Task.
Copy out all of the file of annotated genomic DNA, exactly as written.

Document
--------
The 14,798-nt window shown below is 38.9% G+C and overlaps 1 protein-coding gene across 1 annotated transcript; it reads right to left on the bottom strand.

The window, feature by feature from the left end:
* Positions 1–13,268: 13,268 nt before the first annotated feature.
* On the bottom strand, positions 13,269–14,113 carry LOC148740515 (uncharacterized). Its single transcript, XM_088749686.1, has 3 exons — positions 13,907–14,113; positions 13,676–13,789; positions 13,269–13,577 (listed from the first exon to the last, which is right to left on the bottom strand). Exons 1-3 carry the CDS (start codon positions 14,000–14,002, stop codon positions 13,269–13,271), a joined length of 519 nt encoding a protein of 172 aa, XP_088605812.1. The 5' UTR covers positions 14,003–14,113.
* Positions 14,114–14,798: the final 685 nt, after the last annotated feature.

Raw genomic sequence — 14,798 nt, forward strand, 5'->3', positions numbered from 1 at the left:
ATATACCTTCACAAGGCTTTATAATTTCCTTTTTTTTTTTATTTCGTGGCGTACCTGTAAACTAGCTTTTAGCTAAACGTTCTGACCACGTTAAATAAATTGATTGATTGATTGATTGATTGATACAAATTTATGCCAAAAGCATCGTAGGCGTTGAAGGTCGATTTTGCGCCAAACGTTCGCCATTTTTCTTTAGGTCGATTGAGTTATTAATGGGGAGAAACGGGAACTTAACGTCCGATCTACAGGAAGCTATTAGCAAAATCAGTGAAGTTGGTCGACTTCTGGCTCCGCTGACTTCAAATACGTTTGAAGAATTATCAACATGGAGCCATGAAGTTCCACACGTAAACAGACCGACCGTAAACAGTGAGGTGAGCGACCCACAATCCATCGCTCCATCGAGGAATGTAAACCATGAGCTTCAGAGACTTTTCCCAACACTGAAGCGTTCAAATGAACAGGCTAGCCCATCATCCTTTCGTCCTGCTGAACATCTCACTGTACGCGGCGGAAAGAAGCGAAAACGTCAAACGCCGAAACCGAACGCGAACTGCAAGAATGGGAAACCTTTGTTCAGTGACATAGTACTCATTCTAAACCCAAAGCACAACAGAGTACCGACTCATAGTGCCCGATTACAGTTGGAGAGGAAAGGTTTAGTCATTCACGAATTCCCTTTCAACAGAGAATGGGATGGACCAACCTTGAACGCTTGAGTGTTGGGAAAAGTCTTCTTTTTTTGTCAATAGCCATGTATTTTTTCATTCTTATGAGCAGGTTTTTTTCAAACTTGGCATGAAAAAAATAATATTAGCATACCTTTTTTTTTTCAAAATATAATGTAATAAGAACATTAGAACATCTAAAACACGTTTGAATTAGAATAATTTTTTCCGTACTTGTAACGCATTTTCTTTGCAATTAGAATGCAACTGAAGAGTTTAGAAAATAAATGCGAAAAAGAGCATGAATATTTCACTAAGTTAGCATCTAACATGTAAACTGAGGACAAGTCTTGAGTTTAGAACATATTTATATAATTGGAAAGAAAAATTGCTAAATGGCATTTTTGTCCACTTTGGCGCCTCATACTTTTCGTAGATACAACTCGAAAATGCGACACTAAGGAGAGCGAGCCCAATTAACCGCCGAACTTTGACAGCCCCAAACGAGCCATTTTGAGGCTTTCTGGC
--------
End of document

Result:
The 14,798-nt window shown below is 38.9% G+C and overlaps 1 protein-coding gene across 1 annotated transcript; it reads right to left on the bottom strand.

The window, feature by feature from the left end:
* Positions 1–13,268: 13,268 nt before the first annotated feature.
* On the bottom strand, positions 13,269–14,113 carry LOC148740515 (uncharacterized). Its single transcript, XM_088749686.1, has 3 exons — positions 13,907–14,113; positions 13,676–13,789; positions 13,269–13,577 (listed from the first exon to the last, which is right to left on the bottom strand). Exons 1-3 carry the CDS (start codon positions 14,000–14,002, stop codon positions 13,269–13,271), a joined length of 519 nt encoding a protein of 172 aa, XP_088605812.1. The 5' UTR covers positions 14,003–14,113.
* Positions 14,114–14,798: the final 685 nt, after the last annotated feature.

Raw genomic sequence — 14,798 nt, forward strand, 5'->3', positions numbered from 1 at the left:
ATATACCTTCACAAGGCTTTATAATTTCCTTTTTTTTTTTATTTCGTGGCGTACCTGTAAACTAGCTTTTAGCTAAACGTTCTGACCACGTTAAATAAATTGATTGATTGATTGATTGATTGATACAAATTTATGCCAAAAGCATCGTAGGCGTTGAAGGTCGATTTTGCGCCAAACGTTCGCCATTTTTCTTTAGGTCGATTGAGTTATTAATGGGGAGAAACGGGAACTTAACGTCCGATCTACAGGAAGCTATTAGCAAAATCAGTGAAGTTGGTCGACTTCTGGCTCCGCTGACTTCAAATACGTTTGAAGAATTATCAACATGGAGCCATGAAGTTCCACACGTAAACAGACCGACCGTAAACAGTGAGGTGAGCGACCCACAATCCATCGCTCCATCGAGGAATGTAAACCATGAGCTTCAGAGACTTTTCCCAACACTGAAGCGTTCAAATGAACAGGCTAGCCCATCATCCTTTCGTCCTGCTGAACATCTCACTGTACGCGGCGGAAAGAAGCGAAAACGTCAAACGCCGAAACCGAACGCGAACTGCAAGAATGGGAAACCTTTGTTCAGTGACATAGTACTCATTCTAAACCCAAAGCACAACAGAGTACCGACTCATAGTGCCCGATTACAGTTGGAGAGGAAAGGTTTAGTCATTCACGAATTCCCTTTCAACAGAGAATGGGATGGACCAACCTTGAACGCTTGAGTGTTGGGAAAAGTCTTCTTTTTTTGTCAATAGCCATGTATTTTTTCATTCTTATGAGCAGGTTTTTTTCAAACTTGGCATGAAAAAAATAATATTAGCATACCTTTTTTTTTTCAAAATATAATGTAATAAGAACATTAGAACATCTAAAACACGTTTGAATTAGAATAATTTTTTCCGTACTTGTAACGCATTTTCTTTGCAATTAGAATGCAACTGAAGAGTTTAGAAAATAAATGCGAAAAAGAGCATGAATATTTCACTAAGTTAGCATCTAACATGTAAACTGAGGACAAGTCTTGAGTTTAGAACATATTTATATAATTGGAAAGAAAAATTGCTAAATGGCATTTTTGTCCACTTTGGCGCCTCATACTTTTCGTAGATACAACTCGAAAATGCGACACTAAGGAGAGCGAGCCCAATTAACCGCCGAACTTTGACAGCCCCAAACGAGCCATTTTGAGGCTTTCTGGC